Lucie Arnaz Interview: Recollections of Christmas with Her "I Love Lucy" Mom and Dad
Image attributed to Lucie Arnaz
Actress/singer Lucie Arnaz is the daughter of comedy legend Lucille Ball and Cuban bandleader Desi Arnaz. Her brother is Desi Arnaz Jr. She had walk-on parts in her mother’s television series The Lucy Show and made her first acting appearance in a continuing role on Here’s Lucy (1968-1974). Other TV appearances included Murder, She Wrote, Marcus Welby, M.D., Sons and Daughters, Fantasy Island and Law & Order.
Arnaz also made some feature film appearances, the most prominent of which was 1980s The Jazz Singer opposite Neil Diamond. She has had a lengthy career in musical theatre with roles in Annie Get Your Gun, They’re Playing Our Song, My One and Only, Seesaw, Dirty Rotten Scoundrels and Master Class, just to name a few.
"After my parents were divorced, I thought that Christmas would end, and it would all be horrible, that there wouldn’t be the same kind of compassion and love. But what actually happened was that we got two Christmases."
The multi-talented artist most recently appears as an interviewee in the first film biography of composer-conductor Marvin Hamlisch (June 2, 1944 – August 6, 2012), American Masters Marvin Hamlisch: What He Did for Love, which premieres nationally December 27 at 9:00 PM on PBS.
Melissa Parker (Smashing Interviews Magazine): Lucie, before we discuss Marvin Hamlisch, I understand you had a connection to Tom Laughlin (known for his series of Billy Jack films), who passed away on December 12.
Lucie Arnaz: Oh yeah. That was surprising news. First of all, I had no idea Tom was 82. I thought he was closer to my age (laughs). I really did. I was shocked. When we were working together, I had no idea I was a whole lot younger than him. But I was sorry to hear that. I hadn’t spoken to Tom in a few years, but he was a character. I’m sorry to hear he’s gone.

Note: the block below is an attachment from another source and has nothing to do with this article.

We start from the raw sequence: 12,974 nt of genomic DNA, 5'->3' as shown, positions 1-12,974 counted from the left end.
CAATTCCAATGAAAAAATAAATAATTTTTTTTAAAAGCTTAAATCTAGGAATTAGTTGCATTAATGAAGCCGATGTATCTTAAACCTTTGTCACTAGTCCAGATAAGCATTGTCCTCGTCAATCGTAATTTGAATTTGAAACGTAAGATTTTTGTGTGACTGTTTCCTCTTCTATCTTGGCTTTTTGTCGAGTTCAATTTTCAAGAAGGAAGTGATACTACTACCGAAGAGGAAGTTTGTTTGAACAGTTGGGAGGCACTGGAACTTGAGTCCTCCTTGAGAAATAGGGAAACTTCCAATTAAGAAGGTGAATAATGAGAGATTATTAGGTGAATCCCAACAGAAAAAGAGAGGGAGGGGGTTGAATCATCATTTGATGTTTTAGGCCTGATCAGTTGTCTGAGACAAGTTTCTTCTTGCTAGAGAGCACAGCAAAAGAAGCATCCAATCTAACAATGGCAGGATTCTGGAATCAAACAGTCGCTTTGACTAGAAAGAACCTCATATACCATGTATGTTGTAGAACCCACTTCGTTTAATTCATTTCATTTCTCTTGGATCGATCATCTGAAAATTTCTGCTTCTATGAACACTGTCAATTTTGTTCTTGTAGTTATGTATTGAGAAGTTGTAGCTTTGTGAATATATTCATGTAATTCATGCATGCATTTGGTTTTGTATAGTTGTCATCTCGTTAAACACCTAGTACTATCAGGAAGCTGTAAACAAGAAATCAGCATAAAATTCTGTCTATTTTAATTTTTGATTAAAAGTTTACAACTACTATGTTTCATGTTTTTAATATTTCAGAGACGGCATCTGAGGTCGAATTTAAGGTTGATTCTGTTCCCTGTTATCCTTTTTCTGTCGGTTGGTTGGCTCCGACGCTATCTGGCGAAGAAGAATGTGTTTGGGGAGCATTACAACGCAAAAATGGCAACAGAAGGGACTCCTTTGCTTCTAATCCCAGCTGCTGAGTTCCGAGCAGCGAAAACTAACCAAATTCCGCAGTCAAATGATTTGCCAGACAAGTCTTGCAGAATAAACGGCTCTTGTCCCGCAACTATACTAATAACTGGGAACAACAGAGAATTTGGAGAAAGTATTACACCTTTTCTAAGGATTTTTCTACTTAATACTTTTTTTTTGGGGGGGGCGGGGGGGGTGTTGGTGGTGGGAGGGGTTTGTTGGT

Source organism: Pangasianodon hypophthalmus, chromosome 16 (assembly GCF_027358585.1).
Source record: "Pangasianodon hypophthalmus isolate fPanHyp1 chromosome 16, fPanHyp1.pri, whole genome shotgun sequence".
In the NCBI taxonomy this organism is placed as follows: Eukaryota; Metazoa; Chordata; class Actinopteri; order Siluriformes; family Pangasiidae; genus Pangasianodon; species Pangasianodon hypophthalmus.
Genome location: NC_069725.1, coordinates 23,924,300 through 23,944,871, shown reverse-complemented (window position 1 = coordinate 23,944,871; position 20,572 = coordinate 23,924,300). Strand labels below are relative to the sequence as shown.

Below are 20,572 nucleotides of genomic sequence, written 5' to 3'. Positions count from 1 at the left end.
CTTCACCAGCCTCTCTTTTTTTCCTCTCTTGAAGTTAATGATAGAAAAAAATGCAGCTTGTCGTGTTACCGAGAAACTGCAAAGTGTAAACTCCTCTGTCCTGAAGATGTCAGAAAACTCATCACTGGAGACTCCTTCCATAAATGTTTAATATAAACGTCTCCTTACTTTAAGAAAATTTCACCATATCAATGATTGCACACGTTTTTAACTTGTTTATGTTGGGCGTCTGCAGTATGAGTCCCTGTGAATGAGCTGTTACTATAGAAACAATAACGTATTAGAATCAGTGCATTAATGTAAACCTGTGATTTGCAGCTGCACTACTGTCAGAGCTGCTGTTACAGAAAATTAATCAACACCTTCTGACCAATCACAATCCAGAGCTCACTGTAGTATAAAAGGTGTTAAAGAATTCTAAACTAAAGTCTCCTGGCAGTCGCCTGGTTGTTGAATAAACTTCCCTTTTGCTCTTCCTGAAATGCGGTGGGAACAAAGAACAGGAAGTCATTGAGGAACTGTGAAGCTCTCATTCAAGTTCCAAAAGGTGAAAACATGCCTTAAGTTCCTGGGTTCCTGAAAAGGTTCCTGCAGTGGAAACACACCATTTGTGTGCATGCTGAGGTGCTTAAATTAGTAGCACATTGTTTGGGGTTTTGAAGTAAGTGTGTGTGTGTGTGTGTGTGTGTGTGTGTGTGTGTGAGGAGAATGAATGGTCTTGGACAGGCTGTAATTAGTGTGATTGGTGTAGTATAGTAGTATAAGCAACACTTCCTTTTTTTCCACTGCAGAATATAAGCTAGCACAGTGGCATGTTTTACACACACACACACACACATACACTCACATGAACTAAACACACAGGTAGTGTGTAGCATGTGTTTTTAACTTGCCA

Melissa Parker (Smashing Interviews Magazine): I recently watched Barbra Streisand’s Back to Brooklyn concert on PBS, and she said that Marvin could always make her laugh.
Lucie Arnaz: Marvin was hysterically funny all the time whatever the situation if he just arrived in a room, whether it was a rehearsal or opening night or even if he had just been to see a competitor’s work on Broadway and it irritated the hell out of him because it was so good. He would come in and be funny about it. Marvin would make you laugh.
The man had a sensational sense of humor. You don’t meet to many people who are really that funny. He didn’t even go into show business to be a clown. He went in it to be a great composer. Multi-talented was an understatement where Marvin was concerned.
Melissa Parker (Smashing Interviews Magazine): You made your Broadway debut in Neil Simon’s They’re Playing Our Song, music by Marvin Hamlisch and lyrics by Carole Bayer Sager.
Lucie Arnaz: Yes. We started rehearsals October 1978, and we opened on Broadway February 11, 1979.
Melissa Parker (Smashing Interviews Magazine): Was that the first time you had ever met Marvin?